Categories: Reports (longer, analytical blog posts), Terrorism, U.N. Security Council, United Kingdom, United States

ICC launches first-ever prosecution of former child soldier

Dominic Ongwen was kidnapped at age ten and turned into a child soldier. His prosecution for war crimes is a first for the ICC.
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No Comments | Posted by Samantha L. Heggum on Tue. November 17, 2015 7:15 PM
Categories: Africa, Independence movements, International Criminal Court, International Human Rights, Law of War, Uganda

Proposed GMO opt-outs would threaten EU's single market

A proposed EU law would allow individual member states to restrict sales of genetically-modified foods within their borders. The European Parliament recently put the proposal on ice, but EU leaders should instead put it in the compost bin. The law would create uncertainty for food processors and threaten Europe's "single market", one of the Union's most important institutions.


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No Comments | Posted by Amanda R. Dizon on Tue. November 10, 2015 10:05 PM
Categories: European Union, Food and agriculture, Free Trade, Reports (longer, analytical blog posts)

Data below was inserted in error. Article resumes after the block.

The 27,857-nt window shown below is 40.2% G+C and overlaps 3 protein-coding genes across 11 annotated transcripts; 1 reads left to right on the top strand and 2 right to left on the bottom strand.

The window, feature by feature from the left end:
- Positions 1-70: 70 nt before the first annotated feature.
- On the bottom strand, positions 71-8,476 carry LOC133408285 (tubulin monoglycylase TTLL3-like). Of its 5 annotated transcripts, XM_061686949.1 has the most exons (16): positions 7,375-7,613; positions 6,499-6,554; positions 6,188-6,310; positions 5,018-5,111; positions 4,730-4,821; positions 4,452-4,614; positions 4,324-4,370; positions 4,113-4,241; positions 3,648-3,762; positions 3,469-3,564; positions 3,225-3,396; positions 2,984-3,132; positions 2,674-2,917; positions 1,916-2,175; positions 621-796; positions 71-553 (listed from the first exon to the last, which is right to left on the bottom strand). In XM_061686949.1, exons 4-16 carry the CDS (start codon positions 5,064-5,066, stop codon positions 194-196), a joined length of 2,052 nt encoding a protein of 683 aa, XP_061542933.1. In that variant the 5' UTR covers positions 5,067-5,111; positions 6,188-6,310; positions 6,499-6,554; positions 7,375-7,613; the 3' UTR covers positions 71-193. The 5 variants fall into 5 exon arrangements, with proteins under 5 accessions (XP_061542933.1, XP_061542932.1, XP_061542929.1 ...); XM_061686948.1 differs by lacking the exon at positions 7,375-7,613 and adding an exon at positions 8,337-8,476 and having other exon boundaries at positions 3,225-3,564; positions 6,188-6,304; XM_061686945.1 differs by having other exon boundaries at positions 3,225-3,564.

Why is the ICC hesitating in eastern Ukraine?

Whatever the practical difficulties, the Rome Statute compels the ICC to pursue a full investigation of apparent war crimes and crimes against humanity in rebel-controlled areas of eastern Ukraine.


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No Comments | Posted by Jennie L. Cunningham on Wed. November 4, 2015 12:00 PM
Categories: International Criminal Court, Reports (longer, analytical blog posts), Russia, Ukraine

Convention on the Rights of the Child: Would Ratification Impact American Kids?

The United States is now the only U.N. member that has not ratified the Convention on the Rights of the Child. While this may be relevant on the world stage, it is far from clear that ratification would have any significant impact on the rights of U.S. children.


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No Comments | Posted by Ellenmai Korkoya on Tue. November 3, 2015 9:40 AM
Categories: Children's rights, International Human Rights, Somalia, United Nations, United States